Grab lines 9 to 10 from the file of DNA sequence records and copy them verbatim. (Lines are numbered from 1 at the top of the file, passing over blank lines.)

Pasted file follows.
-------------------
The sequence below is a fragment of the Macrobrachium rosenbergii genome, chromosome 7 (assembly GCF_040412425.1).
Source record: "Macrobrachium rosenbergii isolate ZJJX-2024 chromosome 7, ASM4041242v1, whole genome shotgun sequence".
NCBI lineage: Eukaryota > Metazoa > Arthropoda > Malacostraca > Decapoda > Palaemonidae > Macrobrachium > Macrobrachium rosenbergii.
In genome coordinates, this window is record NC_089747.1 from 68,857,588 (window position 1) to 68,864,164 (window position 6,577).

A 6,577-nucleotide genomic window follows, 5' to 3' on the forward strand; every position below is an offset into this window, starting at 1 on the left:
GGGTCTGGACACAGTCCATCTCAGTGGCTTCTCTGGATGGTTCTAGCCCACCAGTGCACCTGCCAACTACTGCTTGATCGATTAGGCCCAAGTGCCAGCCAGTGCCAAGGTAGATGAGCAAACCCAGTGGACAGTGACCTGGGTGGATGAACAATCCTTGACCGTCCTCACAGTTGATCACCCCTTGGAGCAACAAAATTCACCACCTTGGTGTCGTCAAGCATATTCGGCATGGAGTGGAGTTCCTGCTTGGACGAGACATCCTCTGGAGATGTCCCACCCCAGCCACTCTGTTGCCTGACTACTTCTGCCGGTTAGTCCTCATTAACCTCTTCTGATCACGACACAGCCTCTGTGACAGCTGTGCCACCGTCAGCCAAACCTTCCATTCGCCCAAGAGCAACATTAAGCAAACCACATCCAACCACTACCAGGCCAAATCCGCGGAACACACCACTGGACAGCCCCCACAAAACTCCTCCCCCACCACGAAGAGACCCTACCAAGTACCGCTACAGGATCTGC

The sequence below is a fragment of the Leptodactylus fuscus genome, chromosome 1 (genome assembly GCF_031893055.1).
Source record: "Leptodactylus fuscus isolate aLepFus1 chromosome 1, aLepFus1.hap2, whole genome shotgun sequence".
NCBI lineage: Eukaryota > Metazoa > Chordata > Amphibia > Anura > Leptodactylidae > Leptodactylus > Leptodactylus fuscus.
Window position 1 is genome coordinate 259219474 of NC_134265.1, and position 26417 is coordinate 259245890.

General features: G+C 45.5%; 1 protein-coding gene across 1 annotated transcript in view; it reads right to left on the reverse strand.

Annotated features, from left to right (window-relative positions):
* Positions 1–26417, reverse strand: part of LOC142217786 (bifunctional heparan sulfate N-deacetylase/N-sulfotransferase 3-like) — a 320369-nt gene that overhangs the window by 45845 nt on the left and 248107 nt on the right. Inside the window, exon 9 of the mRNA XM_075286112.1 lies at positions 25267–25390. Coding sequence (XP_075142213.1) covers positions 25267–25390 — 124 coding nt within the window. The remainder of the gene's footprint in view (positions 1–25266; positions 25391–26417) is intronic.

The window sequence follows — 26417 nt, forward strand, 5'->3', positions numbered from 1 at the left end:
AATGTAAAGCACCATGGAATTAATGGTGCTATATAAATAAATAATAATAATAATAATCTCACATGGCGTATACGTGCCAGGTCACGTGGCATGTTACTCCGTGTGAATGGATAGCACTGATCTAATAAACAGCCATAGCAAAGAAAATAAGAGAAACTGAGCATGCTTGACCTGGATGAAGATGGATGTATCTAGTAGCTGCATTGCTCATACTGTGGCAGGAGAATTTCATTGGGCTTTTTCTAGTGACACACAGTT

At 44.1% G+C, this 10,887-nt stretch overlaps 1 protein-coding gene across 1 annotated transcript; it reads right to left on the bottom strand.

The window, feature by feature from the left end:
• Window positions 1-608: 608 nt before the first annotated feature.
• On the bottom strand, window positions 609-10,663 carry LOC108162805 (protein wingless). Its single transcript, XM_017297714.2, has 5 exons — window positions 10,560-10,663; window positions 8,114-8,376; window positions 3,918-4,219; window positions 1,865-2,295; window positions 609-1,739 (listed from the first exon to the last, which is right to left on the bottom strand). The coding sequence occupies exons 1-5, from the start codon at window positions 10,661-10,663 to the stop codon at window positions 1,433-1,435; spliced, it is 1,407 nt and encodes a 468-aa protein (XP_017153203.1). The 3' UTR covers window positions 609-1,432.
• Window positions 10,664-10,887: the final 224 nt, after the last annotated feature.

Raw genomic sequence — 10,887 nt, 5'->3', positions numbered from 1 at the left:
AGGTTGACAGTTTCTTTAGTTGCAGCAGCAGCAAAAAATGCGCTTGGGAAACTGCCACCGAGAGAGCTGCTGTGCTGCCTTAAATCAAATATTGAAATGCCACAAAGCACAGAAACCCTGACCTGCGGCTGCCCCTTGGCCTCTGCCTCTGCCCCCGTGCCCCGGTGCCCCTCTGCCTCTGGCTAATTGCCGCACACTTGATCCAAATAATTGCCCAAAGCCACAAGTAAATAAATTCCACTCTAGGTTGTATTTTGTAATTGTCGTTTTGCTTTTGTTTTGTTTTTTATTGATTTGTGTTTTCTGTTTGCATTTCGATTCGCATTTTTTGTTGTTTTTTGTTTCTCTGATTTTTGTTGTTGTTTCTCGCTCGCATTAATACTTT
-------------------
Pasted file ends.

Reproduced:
NCBI lineage: Eukaryota > Metazoa > Chordata > Amphibia > Anura > Leptodactylidae > Leptodactylus > Leptodactylus fuscus.
Window position 1 is genome coordinate 259219474 of NC_134265.1, and position 26417 is coordinate 259245890.